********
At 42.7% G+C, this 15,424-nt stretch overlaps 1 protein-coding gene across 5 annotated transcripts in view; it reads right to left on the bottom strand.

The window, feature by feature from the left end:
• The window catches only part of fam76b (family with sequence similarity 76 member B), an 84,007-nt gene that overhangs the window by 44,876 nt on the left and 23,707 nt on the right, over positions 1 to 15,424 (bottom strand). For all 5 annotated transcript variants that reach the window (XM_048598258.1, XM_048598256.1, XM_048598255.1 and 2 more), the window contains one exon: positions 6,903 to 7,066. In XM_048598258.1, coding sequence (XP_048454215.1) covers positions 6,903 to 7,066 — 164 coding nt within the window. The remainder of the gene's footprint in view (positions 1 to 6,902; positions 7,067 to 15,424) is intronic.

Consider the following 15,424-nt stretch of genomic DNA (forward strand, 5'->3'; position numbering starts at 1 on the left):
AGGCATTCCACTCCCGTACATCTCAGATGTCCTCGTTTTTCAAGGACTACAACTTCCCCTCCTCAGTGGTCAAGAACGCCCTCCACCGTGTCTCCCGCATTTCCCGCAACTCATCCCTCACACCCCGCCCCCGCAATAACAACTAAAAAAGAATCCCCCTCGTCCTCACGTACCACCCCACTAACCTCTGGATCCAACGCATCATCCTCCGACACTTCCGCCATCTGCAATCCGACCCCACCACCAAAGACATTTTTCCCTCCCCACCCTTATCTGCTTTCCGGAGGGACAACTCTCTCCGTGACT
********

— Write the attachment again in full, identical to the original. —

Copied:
At 42.7% G+C, this 15,424-nt stretch overlaps 1 protein-coding gene across 5 annotated transcripts in view; it reads right to left on the bottom strand.

The window, feature by feature from the left end:
• The window catches only part of fam76b (family with sequence similarity 76 member B), an 84,007-nt gene that overhangs the window by 44,876 nt on the left and 23,707 nt on the right, over positions 1 to 15,424 (bottom strand). For all 5 annotated transcript variants that reach the window (XM_048598258.1, XM_048598256.1, XM_048598255.1 and 2 more), the window contains one exon: positions 6,903 to 7,066. In XM_048598258.1, coding sequence (XP_048454215.1) covers positions 6,903 to 7,066 — 164 coding nt within the window. The remainder of the gene's footprint in view (positions 1 to 6,902; positions 7,067 to 15,424) is intronic.

Consider the following 15,424-nt stretch of genomic DNA (forward strand, 5'->3'; position numbering starts at 1 on the left):
AGGCATTCCACTCCCGTACATCTCAGATGTCCTCGTTTTTCAAGGACTACAACTTCCCCTCCTCAGTGGTCAAGAACGCCCTCCACCGTGTCTCCCGCATTTCCCGCAACTCATCCCTCACACCCCGCCCCCGCAATAACAACTAAAAAAGAATCCCCCTCGTCCTCACGTACCACCCCACTAACCTCTGGATCCAACGCATCATCCTCCGACACTTCCGCCATCTGCAATCCGACCCCACCACCAAAGACATTTTTCCCTCCCCACCCTTATCTGCTTTCCGGAGGGACAACTCTCTCCGTGACT